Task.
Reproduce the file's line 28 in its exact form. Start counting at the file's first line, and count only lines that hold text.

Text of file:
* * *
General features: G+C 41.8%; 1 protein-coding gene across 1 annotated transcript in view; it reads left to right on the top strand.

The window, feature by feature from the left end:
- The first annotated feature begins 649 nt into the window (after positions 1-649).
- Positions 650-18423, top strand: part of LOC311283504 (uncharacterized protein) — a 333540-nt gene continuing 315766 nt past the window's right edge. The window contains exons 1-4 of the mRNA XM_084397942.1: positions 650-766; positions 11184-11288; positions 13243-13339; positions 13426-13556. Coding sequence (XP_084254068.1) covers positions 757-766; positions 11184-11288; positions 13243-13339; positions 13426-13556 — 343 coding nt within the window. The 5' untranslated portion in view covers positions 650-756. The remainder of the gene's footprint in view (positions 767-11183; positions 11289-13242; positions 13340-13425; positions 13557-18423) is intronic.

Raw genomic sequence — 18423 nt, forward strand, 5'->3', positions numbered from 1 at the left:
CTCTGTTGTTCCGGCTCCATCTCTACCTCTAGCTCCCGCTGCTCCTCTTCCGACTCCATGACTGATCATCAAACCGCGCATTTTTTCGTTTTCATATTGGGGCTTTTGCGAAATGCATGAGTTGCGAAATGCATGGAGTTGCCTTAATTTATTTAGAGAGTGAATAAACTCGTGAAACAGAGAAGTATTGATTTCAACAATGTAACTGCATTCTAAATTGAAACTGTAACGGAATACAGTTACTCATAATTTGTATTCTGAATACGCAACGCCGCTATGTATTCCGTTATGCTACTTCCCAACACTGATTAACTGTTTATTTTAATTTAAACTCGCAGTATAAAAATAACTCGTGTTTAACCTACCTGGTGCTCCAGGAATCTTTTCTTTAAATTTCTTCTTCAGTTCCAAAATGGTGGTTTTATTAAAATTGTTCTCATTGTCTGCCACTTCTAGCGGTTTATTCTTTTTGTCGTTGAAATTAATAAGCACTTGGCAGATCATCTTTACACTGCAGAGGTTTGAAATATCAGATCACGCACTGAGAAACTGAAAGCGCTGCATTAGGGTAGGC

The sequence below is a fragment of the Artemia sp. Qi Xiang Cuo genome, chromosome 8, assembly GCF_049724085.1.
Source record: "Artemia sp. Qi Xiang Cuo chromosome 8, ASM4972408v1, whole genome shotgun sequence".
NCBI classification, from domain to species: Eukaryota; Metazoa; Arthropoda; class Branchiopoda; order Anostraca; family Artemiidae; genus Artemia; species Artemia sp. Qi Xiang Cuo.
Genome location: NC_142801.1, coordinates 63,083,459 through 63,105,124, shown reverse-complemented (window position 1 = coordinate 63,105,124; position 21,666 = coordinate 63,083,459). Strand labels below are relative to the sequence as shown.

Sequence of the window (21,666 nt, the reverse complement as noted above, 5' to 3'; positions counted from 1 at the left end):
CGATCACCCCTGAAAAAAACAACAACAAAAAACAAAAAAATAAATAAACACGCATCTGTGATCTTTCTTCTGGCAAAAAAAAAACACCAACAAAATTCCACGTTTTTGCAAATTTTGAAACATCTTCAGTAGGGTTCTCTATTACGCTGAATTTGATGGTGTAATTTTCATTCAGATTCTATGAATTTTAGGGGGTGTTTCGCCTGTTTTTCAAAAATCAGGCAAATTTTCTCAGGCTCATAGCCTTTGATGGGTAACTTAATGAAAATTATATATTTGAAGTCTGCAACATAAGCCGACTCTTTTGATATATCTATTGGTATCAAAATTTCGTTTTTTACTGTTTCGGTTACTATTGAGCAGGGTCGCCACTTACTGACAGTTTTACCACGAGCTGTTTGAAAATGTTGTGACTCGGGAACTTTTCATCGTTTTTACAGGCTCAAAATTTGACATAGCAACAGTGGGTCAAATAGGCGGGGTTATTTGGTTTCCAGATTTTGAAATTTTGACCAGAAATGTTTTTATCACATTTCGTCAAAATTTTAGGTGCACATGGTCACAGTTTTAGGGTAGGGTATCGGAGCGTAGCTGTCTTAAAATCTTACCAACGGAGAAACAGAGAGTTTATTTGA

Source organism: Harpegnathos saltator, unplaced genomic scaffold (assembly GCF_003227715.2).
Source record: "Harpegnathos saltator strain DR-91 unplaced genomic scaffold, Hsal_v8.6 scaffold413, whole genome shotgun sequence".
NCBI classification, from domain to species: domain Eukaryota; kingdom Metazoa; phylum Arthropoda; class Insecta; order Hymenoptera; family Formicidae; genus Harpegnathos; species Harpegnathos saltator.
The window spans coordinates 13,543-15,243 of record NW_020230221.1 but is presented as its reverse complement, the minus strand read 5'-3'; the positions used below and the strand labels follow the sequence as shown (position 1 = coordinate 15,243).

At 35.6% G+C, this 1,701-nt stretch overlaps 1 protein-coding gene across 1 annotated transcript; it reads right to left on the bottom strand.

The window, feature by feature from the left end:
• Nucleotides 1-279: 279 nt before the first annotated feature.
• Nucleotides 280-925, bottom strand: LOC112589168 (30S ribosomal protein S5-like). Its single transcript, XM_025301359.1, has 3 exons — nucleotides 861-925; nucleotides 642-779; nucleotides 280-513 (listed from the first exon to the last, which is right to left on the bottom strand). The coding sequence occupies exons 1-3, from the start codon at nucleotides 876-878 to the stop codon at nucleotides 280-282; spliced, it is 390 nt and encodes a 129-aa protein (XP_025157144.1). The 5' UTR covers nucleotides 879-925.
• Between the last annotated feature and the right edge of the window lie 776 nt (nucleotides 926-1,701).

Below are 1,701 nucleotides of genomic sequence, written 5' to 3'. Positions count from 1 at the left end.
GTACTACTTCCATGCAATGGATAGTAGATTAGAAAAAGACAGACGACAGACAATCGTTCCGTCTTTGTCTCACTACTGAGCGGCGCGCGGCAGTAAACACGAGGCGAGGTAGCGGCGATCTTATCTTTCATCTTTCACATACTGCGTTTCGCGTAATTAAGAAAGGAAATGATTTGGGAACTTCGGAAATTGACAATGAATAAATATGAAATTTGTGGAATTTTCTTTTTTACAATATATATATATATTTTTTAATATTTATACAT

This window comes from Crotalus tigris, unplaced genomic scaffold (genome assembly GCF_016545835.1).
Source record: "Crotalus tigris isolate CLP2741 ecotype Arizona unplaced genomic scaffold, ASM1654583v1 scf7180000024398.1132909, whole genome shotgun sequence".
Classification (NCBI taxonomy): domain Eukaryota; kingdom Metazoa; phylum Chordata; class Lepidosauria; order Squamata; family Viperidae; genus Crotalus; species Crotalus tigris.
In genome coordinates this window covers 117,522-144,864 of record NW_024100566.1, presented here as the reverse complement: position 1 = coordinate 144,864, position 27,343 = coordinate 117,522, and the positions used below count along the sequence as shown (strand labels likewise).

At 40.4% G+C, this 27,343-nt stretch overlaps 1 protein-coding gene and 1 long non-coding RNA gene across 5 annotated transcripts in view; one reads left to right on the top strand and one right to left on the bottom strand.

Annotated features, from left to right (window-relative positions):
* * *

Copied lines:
At 40.4% G+C, this 27,343-nt stretch overlaps 1 protein-coding gene and 1 long non-coding RNA gene across 5 annotated transcripts in view; one reads left to right on the top strand and one right to left on the bottom strand.